Returning to school transfigured

“And he was transfigured before them, and his face shone like the sun, and his garments became white as light. “ Matt 17:2 

This past weekend we celebrated the Transfiguration of Jesus. As Peter, James, and John observe Jesus’ garments become blindingly white and his face luminous, they are unknowingly witnesses to Jesus’ coming triumph over death! They are given a glimpse of the glory that awaits Jesus at his Resurrection.  They are witnesses to hope.  

It was, to say the least, a profoundly moving experience for the Apostles. So much so, that Peter, in awestruck wonder, offers to build three booths to commemorate the experience. However, there was to be no lingering on the mountain after this event.  The scripture goes on to say, “As they were coming down the mountain…” (Matt 17:9)   No matter how profound or moving the experience, this is a reminder that we need to always go back to our everyday lives – to our vocations.  But when we do so, we must go back as a changed person.  We must be transfigured.

The Transfiguration is an apt image to ponder as we prepare to welcome students back to school. 

The dictionary defines transfigure as “to transform into something more beautiful or elevated,” so transfiguration is a specific and higher form of transformation.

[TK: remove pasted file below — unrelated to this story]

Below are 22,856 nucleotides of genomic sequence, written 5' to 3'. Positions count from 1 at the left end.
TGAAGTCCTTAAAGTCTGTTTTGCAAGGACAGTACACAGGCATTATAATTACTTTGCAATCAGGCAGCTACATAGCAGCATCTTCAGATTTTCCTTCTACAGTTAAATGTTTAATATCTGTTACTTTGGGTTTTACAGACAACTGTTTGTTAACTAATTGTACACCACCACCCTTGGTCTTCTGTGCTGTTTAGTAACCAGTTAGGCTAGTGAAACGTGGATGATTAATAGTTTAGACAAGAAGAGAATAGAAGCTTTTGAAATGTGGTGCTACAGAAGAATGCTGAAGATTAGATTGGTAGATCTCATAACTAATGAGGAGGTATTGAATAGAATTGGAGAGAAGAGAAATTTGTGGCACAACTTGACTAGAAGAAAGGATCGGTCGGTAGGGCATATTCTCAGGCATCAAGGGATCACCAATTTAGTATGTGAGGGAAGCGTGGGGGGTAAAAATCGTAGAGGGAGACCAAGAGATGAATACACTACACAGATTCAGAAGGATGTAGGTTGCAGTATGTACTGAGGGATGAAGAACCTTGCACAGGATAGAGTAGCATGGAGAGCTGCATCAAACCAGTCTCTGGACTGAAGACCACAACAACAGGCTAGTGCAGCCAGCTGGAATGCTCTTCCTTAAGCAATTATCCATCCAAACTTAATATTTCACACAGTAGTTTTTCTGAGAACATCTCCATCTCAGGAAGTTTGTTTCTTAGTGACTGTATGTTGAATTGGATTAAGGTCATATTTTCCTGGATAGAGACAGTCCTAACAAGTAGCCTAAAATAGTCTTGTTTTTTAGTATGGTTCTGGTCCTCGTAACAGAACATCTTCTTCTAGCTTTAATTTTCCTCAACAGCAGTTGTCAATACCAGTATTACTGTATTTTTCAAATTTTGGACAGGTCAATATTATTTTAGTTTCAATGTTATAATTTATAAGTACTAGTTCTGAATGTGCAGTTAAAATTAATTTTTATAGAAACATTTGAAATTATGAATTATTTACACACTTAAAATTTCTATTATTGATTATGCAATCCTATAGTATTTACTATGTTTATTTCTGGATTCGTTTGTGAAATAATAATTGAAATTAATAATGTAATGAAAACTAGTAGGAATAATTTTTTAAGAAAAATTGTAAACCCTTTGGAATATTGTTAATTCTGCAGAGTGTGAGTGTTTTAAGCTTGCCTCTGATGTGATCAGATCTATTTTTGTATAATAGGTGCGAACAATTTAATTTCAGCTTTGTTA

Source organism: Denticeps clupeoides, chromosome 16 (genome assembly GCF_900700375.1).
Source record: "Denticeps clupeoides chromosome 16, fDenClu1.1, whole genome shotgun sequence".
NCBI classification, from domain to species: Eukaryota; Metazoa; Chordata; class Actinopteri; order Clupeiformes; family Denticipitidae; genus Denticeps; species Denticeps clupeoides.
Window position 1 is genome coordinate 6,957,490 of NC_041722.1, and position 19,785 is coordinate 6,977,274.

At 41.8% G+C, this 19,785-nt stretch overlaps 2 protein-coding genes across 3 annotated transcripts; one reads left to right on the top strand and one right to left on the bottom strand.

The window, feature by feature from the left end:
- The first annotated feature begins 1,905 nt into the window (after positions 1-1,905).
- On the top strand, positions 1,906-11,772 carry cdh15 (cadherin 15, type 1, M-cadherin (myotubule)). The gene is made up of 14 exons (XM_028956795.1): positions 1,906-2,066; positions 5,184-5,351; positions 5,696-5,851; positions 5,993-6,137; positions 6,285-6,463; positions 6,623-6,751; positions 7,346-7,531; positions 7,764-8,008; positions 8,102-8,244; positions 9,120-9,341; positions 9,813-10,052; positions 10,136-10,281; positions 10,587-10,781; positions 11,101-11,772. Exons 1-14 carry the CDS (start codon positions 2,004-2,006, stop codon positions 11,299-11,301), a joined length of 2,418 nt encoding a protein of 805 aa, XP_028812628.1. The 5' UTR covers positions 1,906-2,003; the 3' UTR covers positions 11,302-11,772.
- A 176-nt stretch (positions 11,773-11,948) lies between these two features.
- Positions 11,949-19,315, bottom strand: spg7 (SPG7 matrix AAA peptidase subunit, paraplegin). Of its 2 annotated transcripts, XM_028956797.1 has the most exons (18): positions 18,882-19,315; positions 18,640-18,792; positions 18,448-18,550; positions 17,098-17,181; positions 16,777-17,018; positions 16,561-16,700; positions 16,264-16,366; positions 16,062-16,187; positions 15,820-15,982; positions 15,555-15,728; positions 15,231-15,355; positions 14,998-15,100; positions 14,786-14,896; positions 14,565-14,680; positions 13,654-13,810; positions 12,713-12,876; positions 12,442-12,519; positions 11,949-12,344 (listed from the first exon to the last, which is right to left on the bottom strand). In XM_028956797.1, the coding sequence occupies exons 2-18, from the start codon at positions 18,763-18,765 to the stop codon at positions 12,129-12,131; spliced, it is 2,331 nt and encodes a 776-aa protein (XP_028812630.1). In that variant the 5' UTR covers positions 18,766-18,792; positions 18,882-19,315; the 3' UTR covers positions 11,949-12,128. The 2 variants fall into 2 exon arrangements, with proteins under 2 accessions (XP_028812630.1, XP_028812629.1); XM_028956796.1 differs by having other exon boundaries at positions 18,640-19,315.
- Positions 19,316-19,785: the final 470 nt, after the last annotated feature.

Every type of education hopes to transform the student from unknowing to knowledgeable.  A classical, Catholic education, however, goes even further, as it seeks to transform the whole child, body, mind, and spirit to “something more beautiful or elevated.”  It hopes to animate the mind with the capacity to not only “know” but to desire knowledge and search out truth. It seeks to inspire curiosity, wonder, and awe.  Above all, it seeks to imbue the student with the firm conviction that they are a beloved child of God and help them recognize and live according to the dignity that title carries.

When I look back over the past three years that I have been at Mount Royal Academy, I recognize transfigurations that have taken place in our school. Yes, our policies and procedures, and even our curriculum have all undergone improvements and refinements.  Teachers continually look for ways to improve their skill sets. But the most exciting transformations have been in our students. A struggling student becomes an enthusiastic, independent learner; a young lady leaves pettiness behind and grows in grace; a young man with no faith background, on his own, embraces the Church. I am honored to have the opportunity to witness these transformations, to watch the hand of God at work in our school and in our students.

Here we are again, ready to embark on a new year of learning, personal growth, challenges, successes, and yes, even failures.  I pray that we can open our hearts to accept whatever comes our way this year, and let it transform us into “something more beautiful and elevated.”

Soak up these last precious days of summer!

Rest, relax, and enjoy!

I look forward to seeing your smiling faces once again, and journeying together to discover what our Lord has in store for us this year!

Mrs. Lisa Sweet
Academic Dean